What will change everything? The question itself and many of the answers already given by others here on Edge.org point to a common theme: reflective, scientific investigation of everything is going to change everything. When we look closely at looking closely, when we increase our investment in techniques for increasing our investment in techniques... for increasing our investment in techniques, we create non-linearities, — like Doug Hofstadter's strange loops — that amplify uncertainties, allowing phenomena that have heretofore been orderly and relatively predictable to escape our control. We figure out how to game the system, and this initiates an arms race to control or prevent the gaming of the system, which leads to new levels of gamesmanship and so on.
The snowball has started to roll, and there is probably no stopping it. Will the result be a utopia or a dystopia? Which of the novelties are self-limiting, and which will extinguish institutions long thought to be permanent? There is precious little inertia, I think, in cultural phenomena once they are placed in these arms races of cultural evolution. Extinction can happen overnight, in some cases. The almost frictionless markets made possible by the internet are already swiftly revolutionizing commerce.
Will universities and newspapers become obsolete? Will hospitals and churches go the way of corner grocery stores and livery stables? Will reading music soon become as arcane a talent as reading hieroglyphics? Will reading and writing themselves soon be obsolete? What will we use our minds for? Some see a revolution in our concept of intelligence, either because of "neurocosmetics" (Marcel Kinsbourne) or quantum-computing (W. H. Hoffman), or "just in time storytelling" (Roger Schank). Nick Humphrey reminds us that when we get back to basics — procreating, eating, just staying alive — not that much has changed since Roman times, but I think that these are not really fixed points after all.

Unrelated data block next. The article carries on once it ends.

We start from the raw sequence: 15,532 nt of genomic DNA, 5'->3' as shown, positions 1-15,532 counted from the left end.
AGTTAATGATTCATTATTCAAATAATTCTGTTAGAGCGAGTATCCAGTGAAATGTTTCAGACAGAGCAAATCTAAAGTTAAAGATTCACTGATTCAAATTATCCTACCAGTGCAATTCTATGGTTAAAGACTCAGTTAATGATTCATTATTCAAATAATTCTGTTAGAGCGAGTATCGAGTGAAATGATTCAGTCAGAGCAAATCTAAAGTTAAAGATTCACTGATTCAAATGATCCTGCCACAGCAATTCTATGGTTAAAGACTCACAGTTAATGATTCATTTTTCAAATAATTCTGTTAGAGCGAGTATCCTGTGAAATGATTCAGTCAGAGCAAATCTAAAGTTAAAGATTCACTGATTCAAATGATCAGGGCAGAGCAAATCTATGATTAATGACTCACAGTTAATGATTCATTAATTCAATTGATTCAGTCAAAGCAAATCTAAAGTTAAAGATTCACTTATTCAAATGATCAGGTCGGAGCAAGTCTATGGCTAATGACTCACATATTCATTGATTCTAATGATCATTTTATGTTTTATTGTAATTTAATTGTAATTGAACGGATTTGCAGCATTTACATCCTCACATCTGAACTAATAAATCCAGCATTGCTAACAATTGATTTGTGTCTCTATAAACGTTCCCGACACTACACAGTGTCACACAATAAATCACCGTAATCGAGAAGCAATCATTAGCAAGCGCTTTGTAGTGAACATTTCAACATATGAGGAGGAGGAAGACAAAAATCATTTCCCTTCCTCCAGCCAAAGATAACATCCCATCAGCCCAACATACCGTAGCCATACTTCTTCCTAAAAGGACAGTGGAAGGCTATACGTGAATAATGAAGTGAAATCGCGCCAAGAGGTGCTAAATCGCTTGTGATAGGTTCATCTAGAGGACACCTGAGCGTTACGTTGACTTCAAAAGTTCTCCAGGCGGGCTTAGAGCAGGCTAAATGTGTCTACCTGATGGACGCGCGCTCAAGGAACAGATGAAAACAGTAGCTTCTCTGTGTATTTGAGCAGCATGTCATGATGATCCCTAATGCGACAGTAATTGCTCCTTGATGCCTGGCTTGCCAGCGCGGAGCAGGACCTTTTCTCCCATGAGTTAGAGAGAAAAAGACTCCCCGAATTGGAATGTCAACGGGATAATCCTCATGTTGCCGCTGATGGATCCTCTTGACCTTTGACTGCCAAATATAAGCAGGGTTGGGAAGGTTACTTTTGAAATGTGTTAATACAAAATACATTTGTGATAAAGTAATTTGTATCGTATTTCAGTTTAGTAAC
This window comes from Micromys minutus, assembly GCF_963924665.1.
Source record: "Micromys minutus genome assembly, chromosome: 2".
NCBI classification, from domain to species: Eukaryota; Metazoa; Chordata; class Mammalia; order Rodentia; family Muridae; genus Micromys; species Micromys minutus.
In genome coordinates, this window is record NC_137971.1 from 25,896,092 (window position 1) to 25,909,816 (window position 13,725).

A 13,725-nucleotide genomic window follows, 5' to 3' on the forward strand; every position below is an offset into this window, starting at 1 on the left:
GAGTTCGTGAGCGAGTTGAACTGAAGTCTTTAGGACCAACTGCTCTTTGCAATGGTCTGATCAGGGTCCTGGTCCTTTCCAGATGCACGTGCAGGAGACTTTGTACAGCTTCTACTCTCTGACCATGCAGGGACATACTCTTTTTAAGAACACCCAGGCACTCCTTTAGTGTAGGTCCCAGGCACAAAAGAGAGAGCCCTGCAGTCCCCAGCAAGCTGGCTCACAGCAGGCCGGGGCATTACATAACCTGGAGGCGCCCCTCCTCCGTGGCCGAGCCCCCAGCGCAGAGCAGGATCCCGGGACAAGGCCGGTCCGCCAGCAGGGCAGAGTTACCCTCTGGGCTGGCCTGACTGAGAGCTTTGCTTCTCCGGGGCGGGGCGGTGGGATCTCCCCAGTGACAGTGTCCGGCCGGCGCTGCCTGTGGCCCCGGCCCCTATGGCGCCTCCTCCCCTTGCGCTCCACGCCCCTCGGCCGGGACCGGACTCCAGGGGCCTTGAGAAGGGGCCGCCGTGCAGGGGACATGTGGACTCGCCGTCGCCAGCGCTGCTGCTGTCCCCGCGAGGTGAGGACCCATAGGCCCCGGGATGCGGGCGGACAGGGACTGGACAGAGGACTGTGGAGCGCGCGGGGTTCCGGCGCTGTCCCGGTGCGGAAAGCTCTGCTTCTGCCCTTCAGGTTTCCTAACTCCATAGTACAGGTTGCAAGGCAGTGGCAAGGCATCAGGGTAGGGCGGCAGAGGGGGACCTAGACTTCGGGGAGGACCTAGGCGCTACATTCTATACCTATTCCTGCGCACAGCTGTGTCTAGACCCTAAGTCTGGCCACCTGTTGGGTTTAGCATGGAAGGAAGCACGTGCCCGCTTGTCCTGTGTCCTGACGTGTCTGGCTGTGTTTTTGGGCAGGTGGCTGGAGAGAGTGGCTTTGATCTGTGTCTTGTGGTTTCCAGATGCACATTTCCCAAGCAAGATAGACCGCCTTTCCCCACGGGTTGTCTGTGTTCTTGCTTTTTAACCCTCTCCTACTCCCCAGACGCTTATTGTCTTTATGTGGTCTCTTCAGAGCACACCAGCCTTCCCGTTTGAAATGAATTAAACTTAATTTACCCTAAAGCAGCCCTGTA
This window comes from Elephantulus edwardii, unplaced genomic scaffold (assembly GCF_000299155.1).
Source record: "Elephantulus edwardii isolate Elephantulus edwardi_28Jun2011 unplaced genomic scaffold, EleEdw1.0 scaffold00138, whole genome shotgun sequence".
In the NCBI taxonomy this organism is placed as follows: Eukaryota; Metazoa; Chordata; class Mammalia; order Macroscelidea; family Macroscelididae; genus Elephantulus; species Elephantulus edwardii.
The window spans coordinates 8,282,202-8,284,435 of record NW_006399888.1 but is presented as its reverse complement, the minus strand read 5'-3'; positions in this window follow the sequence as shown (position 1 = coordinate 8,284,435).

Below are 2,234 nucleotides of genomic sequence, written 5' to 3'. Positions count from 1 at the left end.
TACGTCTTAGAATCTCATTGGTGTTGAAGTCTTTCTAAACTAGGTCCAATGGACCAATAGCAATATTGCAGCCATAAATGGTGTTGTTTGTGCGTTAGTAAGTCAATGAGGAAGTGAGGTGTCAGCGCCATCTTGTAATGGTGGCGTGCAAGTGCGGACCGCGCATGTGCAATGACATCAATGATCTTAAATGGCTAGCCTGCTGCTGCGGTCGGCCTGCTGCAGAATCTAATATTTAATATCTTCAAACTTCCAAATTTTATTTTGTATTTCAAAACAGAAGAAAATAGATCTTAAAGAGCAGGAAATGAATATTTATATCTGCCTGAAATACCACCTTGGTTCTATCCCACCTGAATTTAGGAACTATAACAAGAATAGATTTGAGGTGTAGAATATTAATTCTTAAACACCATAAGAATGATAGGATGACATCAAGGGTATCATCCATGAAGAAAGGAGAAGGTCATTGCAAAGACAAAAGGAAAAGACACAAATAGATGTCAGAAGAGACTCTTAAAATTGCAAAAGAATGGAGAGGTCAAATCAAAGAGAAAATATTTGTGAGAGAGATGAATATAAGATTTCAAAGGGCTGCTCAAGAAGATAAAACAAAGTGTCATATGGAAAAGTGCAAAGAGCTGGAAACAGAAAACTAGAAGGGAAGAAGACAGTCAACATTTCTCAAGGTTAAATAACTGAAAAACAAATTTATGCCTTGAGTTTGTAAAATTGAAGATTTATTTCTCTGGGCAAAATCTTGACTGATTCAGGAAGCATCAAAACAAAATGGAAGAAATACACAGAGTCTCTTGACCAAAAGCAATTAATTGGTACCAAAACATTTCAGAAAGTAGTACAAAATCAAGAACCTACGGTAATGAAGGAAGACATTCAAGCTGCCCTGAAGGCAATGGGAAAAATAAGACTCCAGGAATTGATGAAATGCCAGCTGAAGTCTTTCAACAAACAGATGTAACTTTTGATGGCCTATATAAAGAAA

Our species' stroll through Design Space is picking up speed. Recreational sex, recreational eating, and recreational perception (hallucinogens, alcohol), have been popular since Roman times, but we are now on the verge of recreational self-transformations that will dwarf the modifications the Romans indulged in. When you no longer need to eat to stay alive, or procreate to have offspring, or locomote to have an adventure — packed life, when the residual instincts for these activities might be simply turned off by genetic tweaking, there may be no constants of human nature left at all. Except, maybe, our incessant curiosity.